County enters ‘high’ COVID transmission rate | News, Sports, Jobs


A map of New York state from the United States Centers for Disease Control and Prevention for community transmission of COVID from August 15 to 21.

Although Chautauqua County now sees “high” transmission of COVID-19 in the community of other parameters, just as important, such as hospitalizations and the use of intensive care unit beds for critically ill people remain low.

This is the view of County Executive PJ Wendel after the level of community transmission from the United States Centers for Disease Control and Prevention increased over the weekend of “substantial” To “high.”

The CDC strongly recommends, whether or not someone is vaccinated, that you wear face masks indoors in areas with “substantial” and “high” transmission of COVID-19. As of Monday, all but two counties in New York state see “substantial” Where “high” virus transmission.

Area with at least 50 new COVID-19 cases per 100,000 population over seven days is considered “substantial” disseminate; an area hosting at least 100 cases per 100,000 inhabitants over seven days is considered “high” broadcast.

“One of the things we have to look at, if we are at a high rate, is that coupled with other factors,” Wendel spoke about the level of community transmission of CDC, as well as the hospitalization rate and number of intensive care beds used. “We’re in high transmission, but we don’t see these other metrics going in any other direction.”

The county health department reported 91 new cases of COVID-19 on Monday from information collected Friday through Sunday. The department also reported one new death linked to the virus.

As of August 1, 365 new cases of COVID-19 have been reported in the county. According to the Department of Health, 62% of new cases this month are from unvaccinated people; 4% were partially vaccinated; 16% fully vaccinated; and 17% whose vaccination status is not known.

Most of the cases recorded over the weekend were from the Jamestown postcode, with 36. Nine were each reported in Dunkirk and Forestville, four in Fredonia and seven in Lakewood. Several municipalities have also reported a handful of new cases.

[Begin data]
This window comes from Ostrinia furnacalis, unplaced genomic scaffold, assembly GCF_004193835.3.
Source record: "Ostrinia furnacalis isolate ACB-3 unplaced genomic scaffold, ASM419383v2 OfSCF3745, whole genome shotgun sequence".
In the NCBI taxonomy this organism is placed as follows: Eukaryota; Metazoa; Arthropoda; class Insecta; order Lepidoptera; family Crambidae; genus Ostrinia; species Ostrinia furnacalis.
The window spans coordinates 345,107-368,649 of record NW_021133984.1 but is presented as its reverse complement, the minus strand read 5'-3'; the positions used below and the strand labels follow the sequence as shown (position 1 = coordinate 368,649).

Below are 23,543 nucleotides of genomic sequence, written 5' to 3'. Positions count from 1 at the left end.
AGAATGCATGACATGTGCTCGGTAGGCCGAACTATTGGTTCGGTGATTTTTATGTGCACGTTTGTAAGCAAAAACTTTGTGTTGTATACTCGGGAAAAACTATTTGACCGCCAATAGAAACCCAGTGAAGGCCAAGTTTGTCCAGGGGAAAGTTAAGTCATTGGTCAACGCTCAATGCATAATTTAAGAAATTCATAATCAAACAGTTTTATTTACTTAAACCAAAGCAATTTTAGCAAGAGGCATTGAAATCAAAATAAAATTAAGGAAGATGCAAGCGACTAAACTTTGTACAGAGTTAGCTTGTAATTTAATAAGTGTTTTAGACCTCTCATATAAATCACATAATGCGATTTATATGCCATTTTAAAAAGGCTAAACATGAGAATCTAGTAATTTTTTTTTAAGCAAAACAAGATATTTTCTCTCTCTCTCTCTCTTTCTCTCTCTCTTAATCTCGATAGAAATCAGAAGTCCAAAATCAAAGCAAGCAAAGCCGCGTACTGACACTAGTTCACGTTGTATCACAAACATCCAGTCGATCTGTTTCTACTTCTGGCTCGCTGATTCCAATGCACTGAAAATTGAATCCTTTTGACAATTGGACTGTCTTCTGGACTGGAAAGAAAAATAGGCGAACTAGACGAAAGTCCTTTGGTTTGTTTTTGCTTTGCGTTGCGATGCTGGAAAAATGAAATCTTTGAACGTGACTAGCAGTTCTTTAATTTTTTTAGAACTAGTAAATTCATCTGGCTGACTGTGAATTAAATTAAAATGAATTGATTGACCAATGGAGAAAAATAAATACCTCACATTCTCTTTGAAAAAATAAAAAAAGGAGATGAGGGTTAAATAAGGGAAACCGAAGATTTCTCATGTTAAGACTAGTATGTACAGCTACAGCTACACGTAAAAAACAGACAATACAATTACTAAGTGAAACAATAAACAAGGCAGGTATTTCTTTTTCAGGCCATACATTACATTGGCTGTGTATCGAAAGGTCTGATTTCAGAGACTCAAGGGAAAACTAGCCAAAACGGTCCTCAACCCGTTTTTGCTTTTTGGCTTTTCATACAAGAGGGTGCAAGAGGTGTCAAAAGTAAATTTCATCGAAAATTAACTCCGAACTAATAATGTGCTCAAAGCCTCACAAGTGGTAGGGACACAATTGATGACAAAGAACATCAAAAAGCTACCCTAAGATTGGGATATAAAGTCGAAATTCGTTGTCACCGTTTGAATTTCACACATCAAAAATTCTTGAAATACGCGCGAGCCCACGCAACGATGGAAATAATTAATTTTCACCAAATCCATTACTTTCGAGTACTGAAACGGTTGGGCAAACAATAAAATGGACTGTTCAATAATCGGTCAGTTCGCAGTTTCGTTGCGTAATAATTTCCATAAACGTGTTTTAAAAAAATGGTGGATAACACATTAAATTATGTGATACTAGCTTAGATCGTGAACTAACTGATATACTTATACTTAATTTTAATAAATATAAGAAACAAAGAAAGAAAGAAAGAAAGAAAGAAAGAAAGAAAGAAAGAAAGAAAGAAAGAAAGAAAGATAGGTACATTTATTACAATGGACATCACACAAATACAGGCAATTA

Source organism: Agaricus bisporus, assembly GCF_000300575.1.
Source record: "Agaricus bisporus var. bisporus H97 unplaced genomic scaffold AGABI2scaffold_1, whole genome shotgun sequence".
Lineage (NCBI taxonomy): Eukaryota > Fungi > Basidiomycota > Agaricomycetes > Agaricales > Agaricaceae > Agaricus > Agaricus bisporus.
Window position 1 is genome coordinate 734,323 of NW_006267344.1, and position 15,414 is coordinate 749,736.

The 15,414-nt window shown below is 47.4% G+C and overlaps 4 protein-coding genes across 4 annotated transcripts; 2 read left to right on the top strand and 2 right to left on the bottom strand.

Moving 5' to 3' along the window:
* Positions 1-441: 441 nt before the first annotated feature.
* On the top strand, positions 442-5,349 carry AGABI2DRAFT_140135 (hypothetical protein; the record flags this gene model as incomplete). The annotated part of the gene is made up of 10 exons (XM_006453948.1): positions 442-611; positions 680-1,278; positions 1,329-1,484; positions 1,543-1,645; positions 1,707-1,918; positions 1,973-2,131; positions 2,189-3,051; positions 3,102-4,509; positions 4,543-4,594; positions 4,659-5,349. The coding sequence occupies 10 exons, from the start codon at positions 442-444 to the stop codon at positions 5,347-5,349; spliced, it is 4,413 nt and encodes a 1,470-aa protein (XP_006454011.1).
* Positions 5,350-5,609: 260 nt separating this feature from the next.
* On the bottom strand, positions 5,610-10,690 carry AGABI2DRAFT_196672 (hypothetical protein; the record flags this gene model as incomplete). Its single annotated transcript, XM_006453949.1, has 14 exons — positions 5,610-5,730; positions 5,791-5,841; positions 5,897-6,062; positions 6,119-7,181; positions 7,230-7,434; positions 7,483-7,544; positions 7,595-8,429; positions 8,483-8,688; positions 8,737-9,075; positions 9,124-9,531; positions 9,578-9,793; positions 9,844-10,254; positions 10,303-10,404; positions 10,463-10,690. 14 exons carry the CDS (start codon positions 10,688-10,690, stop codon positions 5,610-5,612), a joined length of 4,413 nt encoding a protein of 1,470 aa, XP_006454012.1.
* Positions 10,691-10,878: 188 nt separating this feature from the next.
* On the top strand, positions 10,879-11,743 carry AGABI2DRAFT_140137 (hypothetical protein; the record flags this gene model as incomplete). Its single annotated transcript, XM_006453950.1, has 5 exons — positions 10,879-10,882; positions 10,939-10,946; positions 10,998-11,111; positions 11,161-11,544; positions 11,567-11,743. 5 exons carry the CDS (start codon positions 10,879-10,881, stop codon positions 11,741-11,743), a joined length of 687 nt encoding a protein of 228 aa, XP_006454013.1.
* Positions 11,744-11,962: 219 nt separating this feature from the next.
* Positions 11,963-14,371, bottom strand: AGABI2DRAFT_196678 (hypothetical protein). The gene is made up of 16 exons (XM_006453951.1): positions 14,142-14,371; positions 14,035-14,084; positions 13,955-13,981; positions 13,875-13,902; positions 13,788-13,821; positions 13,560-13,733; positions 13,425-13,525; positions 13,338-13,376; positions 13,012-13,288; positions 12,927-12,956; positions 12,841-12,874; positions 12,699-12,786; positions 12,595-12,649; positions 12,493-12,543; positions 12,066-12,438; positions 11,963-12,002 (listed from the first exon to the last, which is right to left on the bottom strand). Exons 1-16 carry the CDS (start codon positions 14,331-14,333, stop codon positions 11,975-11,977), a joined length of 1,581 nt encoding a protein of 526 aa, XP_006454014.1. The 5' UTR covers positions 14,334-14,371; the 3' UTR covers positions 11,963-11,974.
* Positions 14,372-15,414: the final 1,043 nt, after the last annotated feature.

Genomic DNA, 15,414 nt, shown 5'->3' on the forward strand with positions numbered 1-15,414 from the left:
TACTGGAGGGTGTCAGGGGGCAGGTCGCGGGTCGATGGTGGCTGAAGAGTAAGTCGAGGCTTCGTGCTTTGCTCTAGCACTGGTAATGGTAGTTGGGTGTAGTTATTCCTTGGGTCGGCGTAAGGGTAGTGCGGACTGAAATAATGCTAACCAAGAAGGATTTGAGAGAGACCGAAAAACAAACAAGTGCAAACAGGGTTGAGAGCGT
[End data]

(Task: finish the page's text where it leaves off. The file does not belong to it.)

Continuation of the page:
There are currently 156 active cases of the virus in the county, seven people infected with the virus in hospital, 323 in quarantine and a seven-day positivity rate of 5.2%.

To date, there have been a total of 9,790 confirmed cases, 9,393 recoveries and 160 virus-related deaths.

Of the deaths, four involved people aged 40 to 49; eight between 50 and 59 years old; 16 between 60 and 69; 35 between 70 and 79; 59 between 80 and 89; and 38 years over 90 years old.

COVID-19 restrictions were lifted in mid-June after 70% of adults in New York state received their first vaccine. Specific guidelines – including social gathering limits, capacity restrictions, social distancing, cleaning and sanitizing, medical screening, and contact details for tracing – have become optional for retail, food service, offices, gyms and fitness centers, family entertainment and entertainment, hair salons, barber shops and personal care services.

The easing of restrictions did not mean the virus was no longer a threat, Wendel said on Monday. “We never said we were going to stop or eradicate COVID”, he said.

Regarding face masks, which the county executive said he has been questioned about often in recent times, he said it should be left to each individual to make a decision.

“We never told anyone to stop wearing a mask after the warrant was lifted,” Wendel said, adding later, “If you want to wear a mask in public because you don’t feel safe, you are free to do so. “

However, the county executive said now was not the time to demand that people wear face masks in public again. He said the whole process, especially the vaccine rollout, has been highly politicized by the federal government.

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